I totally agree and believe that all kids are individual. Having been a bed-wetter I do have every sympathy. My point was only that, if a child is not quite ready, then perhaps early potty training, i.e. before 3 years, can possibly produce problems later on, so I chose to leave it for all of mine. Eleanor. 🙂

  7. It is always best to start the day with a smile regardless of whether or not a child has wet the bed the night before. Every family has different methods of potty training so long as it does happen and every child is different in how long it takes or what age it happens. Just love them and accept them as they are and never make them feel inferior because of potty issues. Start the day on a happy note:-)

  8. Why wasn't he spanked? You had to tell him three times to go wash himself and he still didn't go. In "To Train Up a Child" you say that failure to obey immediately is the same as disobeying and that children should be trained not to have to be told to do something more than once. This boy clearly should have received a spanking for failure to obey.

  9. I didn't stop wetting the bed until I was 11. (I think puberty stopped it!) I have allergies and chemical sensitivities. I always really appreciated the fact that my Mum was supportive. Never disciplined or lectured me for bed wetting. And for the the people trying to say Michael should have belted his grandson. Get a life! I have no doubt that Michael has grown in his child training beliefs since he wrote that book. Sometimes discipline is needed, he obviously didn't feel that this four year old was needing discipline. Sometimes they do need it, sometimes reasoning... Personally I believe corporal discipline should be the last resort, not the first!

  10. @ Livvy---Although the end is cute, I completely agree! My 3 year old, whom is potty trained, wets the bed and we always start off with a good morning but get washed up immediately after. Period. No back talk is allowed for any reason at my house, his aunts, or grandparents. 🙂

  11. Oh, I don't think the end was supposed to be 'cute'! I think the point was that 'out of the mouths of babes' comes perspective! This child wasn't being rude, just honestly stating something he noticed, in his four-year-old way. I'll take perspective over perfect training and outcome any day!

  12. I don't think that I can buy diapers for another 5 years. My son is four and I am struggling really bad right now with him still wetting I put trash bags on my couch so that when he would fall asleep on the couch he wouldn't soak it with urine.

  13. @ Livvy and Candiauce: There is a BIG difference between having an honest conversation and backtalking/disobedience! Many times the clue is the tone of the child and their general attitude.
    If Michael ended that conversation with: "now, go wash yourself", or something similar and got arguing as a response, that would be backtalking and disobedience. If we want to have not only obedient children, but also children, who are healthy and not afraid to voice their opinion in a respectful manner (tone, attitude, use of words), we need to be willing to be open to honest conversation and have the discernment, when the child is being open and when they are being defiant! Otherwise, we will just bring up obedient robots, who behind our backs will have whole lives we will not know about, because the children will learn to be compliant on the outside but very duplicitous in general.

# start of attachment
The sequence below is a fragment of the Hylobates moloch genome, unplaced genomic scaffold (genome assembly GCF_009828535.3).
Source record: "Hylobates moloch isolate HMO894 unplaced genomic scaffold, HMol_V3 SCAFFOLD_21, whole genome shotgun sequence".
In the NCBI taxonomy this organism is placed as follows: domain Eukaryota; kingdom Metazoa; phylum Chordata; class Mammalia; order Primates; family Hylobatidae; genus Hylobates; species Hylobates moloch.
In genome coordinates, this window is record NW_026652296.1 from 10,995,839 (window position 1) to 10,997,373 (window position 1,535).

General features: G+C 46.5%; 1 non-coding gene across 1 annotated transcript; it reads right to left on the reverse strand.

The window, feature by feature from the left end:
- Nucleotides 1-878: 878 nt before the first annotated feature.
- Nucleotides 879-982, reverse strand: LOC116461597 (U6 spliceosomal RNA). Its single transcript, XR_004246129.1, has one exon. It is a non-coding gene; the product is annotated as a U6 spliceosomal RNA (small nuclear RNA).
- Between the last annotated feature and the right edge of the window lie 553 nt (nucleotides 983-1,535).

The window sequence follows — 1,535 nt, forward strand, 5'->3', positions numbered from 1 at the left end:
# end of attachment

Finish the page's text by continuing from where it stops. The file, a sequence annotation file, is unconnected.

14. Research suggests that if a child is not night "potty trained" by the age of 6, the chances that he/she will become night dry are reduced rapidly every year following. We purchased an alarm that goes inside the undies and sounds at the first drop and I mean first drop of wetness. The first 3 days my son's brain didn't register that this alarm was important or meant anything. WE would hurry and get him up to finish peeing in the toilet. This happened 2 or 3 times per night for 3 nights. Then he was night dry completely with no accidents after 2 more weeks. I think the alarm sounded once a night on 2-3 nights during the two weeks following the first three nights. However, he was waking up by himself and halfway to the bathroom by the time we got to him. It was such a huge relief, but not without work on our part too. The brain must learn to process the signals the bladder sends! Sometimes it needs a little extra help. My son would have been mortified to be wetting the bed at age 8 or 10 and especially any older than that. I know there are some special medical cases, but probably most kids' brains haven't made the "connection" yet. Good luck all! And, I was surprised and somewhat offended to read the term "rag" used in the context in which I hear teenagers using it. Just my opinion.

  15. The bedwetting is a touchy subject in my house. As a mom of 3, I found that stopping liquids after supper to be helpful. Also, don't allow children to drink lots of fluids during the day, unless they are outside most of the day. Even, still, give them a drinking schedule, say a glass of water every 45min-1 hour, (For example). Make sure to get them up at least twice a night and give them a very loud, annoying alarm clock that wakes them at those times so they will learn to go during the night on their own. With more than one night-wetter, get them up at the same time- like the buddy system. For young children, DON'T buy pull-ups for the night. Save your money! Place a thick shower curtain under the sheets to save the mattress and your money. If they have an accident, make them change their own sheets and teach them to launder their own bedding. Also, use soap and water to clean the urine off the shower curtain. Do this first thing in the morning, after their bath. Excusing clean up until the end of the day will make the entire house stink! A few times of the child doing so shows the importance of self-sufficence and responsibility. Lastly, be encouraging. Don't nag and shame the child. It is important to their self-worth to know that mistakes happen, but let them know its not ok to NOT fix them. Bedwetting, in my experience, is the last step in potty training...even if the child is 5,6, or 7. Some children are just heavier sleepers than others or simply more stubborn.